By Rex Jung, Judith E. Glaser and Jerry Manas | Leadership Excellence
Published August 2008
Put ‘brain’ back into brainstorming.
The more we learn about how the brain grows, adapts, changes and—on the other extreme—falls into patterns of thinking, the more we see that a leader’s job is creating environments for innovation. Enhancing interaction during brainstorming enables us to tap into our hardwired DNA and leverage the enormous capacity and deft flexibility of our brains to enhance innovation.
Suppose you’re invited to participate in a brainstorming session. The facilitator says that “every idea counts” and invites you to propose many ideas in the next 10 to 15 minutes. You feel rushed, and notice a push to come to consensus. The effort of organizing and narrowing the ideas then begins. Ideas are posted and you dutifully put dots on those you think are best. Next, you step back, see where the dots are densely clustered, and choose 10 good ideas. The facilitator posts them, announces the top three, does a bake-off of these three, and declares the winning idea.
Of course, everyone is not on board with the chosen idea. Some people are willing to abandon their pet ideas; others go underground and create resistance. Some give up and give in.
This process is “innovation by committee.” Mediocre ideas emerge, driven by the need to converge, reach consensus, and avoid conflict. This is a far cry from what we can achieve in innovation. We need to nurture the ideation process and allow room for divergence.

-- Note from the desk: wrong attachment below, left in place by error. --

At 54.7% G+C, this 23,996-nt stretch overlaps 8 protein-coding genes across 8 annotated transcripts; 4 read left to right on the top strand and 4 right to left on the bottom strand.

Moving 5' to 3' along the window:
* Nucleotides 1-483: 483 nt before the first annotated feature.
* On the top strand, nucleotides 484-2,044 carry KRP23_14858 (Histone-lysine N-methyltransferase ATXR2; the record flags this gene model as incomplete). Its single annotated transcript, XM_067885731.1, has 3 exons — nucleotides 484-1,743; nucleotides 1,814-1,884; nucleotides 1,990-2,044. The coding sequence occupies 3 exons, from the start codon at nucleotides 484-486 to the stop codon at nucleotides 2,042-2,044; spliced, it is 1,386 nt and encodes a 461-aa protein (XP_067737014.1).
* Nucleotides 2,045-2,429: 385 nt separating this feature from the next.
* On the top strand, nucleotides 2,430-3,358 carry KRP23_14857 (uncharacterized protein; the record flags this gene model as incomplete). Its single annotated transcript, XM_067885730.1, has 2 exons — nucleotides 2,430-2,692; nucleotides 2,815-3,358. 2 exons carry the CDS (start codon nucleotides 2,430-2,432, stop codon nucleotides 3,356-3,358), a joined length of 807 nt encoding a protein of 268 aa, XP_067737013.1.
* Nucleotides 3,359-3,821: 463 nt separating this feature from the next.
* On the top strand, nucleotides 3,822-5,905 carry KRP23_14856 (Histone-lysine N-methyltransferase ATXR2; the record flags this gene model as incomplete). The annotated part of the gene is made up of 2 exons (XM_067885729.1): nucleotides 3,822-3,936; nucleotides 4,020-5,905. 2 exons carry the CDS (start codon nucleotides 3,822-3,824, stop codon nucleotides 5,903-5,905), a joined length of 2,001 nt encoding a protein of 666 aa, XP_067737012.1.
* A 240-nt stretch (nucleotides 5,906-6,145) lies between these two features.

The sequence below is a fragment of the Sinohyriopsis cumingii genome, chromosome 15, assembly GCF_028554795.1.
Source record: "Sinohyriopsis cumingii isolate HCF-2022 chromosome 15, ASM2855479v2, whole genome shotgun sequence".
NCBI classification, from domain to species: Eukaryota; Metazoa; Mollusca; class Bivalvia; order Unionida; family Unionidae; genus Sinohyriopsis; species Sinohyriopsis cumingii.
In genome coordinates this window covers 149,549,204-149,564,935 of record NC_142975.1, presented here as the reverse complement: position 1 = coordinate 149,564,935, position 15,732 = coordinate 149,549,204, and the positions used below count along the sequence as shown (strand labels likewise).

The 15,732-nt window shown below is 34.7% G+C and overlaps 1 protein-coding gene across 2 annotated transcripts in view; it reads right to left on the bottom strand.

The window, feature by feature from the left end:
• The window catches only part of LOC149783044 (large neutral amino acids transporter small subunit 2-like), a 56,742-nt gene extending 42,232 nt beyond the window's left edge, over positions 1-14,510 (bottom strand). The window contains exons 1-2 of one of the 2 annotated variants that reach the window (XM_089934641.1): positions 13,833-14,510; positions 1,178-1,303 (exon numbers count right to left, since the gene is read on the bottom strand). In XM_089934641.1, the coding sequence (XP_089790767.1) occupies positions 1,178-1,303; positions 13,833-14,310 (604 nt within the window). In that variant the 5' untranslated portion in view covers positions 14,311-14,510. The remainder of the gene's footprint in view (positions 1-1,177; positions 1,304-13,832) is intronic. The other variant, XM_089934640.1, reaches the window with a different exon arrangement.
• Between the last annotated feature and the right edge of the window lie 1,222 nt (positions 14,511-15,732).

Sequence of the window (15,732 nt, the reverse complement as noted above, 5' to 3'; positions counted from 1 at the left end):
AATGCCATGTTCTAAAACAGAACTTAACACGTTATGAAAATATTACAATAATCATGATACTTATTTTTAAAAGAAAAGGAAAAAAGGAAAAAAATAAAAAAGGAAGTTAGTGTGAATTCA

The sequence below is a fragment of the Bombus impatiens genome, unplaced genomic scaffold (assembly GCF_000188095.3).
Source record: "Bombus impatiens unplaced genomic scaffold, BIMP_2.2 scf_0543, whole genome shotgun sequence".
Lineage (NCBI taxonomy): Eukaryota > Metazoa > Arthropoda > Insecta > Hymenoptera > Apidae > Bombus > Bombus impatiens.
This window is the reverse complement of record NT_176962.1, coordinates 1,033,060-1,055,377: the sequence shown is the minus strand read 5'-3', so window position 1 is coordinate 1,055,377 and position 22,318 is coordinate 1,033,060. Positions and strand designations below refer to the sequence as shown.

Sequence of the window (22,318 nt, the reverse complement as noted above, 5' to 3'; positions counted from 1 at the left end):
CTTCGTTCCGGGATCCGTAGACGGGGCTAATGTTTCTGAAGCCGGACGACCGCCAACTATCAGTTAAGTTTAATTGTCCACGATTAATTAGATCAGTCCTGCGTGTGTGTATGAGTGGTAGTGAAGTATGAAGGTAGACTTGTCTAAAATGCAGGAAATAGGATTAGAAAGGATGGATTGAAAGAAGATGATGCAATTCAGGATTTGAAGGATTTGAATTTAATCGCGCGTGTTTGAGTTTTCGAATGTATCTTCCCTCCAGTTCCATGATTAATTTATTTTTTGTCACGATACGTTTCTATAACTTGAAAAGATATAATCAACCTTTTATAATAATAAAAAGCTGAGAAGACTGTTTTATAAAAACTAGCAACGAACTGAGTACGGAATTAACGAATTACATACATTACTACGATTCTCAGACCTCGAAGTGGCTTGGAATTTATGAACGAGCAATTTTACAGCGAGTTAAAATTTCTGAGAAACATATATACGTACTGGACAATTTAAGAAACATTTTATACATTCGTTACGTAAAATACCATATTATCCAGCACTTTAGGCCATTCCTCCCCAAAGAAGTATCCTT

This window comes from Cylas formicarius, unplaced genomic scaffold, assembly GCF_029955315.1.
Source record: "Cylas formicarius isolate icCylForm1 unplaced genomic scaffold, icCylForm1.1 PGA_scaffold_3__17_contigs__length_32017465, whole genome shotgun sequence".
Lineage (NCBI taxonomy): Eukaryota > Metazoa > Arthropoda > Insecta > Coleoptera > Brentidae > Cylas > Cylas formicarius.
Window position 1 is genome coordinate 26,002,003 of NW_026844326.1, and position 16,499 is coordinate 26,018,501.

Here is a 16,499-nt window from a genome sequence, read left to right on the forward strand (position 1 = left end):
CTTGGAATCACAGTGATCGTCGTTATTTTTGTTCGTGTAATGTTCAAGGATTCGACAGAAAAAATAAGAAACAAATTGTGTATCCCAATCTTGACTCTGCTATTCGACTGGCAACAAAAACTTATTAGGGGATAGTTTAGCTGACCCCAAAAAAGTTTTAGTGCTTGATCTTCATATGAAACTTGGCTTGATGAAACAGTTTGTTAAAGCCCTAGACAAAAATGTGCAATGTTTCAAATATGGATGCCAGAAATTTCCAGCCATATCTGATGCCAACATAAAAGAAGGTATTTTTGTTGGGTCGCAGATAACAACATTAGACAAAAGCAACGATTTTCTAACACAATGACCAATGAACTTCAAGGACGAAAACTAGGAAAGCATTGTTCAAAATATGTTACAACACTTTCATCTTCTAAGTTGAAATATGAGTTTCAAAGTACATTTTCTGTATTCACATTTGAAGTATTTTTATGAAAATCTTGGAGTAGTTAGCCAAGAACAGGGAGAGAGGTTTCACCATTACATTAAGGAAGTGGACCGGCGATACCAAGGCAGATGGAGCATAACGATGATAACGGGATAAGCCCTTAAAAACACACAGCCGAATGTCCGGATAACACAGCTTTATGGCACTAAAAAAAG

People want to be connected and be part of a winning team. This need is a powerful drive. Our brains accommodate the complex interplay between individuals, groups, and societies. Similarly, we want to feel successful and competent. We strive to find our comfort zone where we can project a positive image, be smart, and feel included. Sadly, these tendencies also inhibit innovation.
Thinking the same thoughts repeatedly lulls us into a sense of comfort. We think we know the “correct” answer, which reinforces feelings of intelligence and good judgment. We may not even realize we are in a repetitive loop, or experiencing status quo thinking. Instead, we feel good that we got it right.
Thinking repetitive thoughts etches “grooves” into the brain. MRIs show that the gray matter nodes, regions of the brain that do the processing, are well developed. So is the white matter that connects those nodes. The brain is reshaping itself and reinforcing what it knows, perhaps at the expense of what is new and novel. Along these well-trodden paths, brain structure serves to link learning to behavior in predictable ways.
Innovation likely resides in regions of the brain both overlapping and distinct from these well-developed pathways. Divergence, one aspect of new and innovative thinking, requires that we expand our ideas into the far recesses of our brain that may be less comfortable or familiar. Yet getting into those parts of the brain forges new connections— both at the idea level and at the level of the brain tissue itself.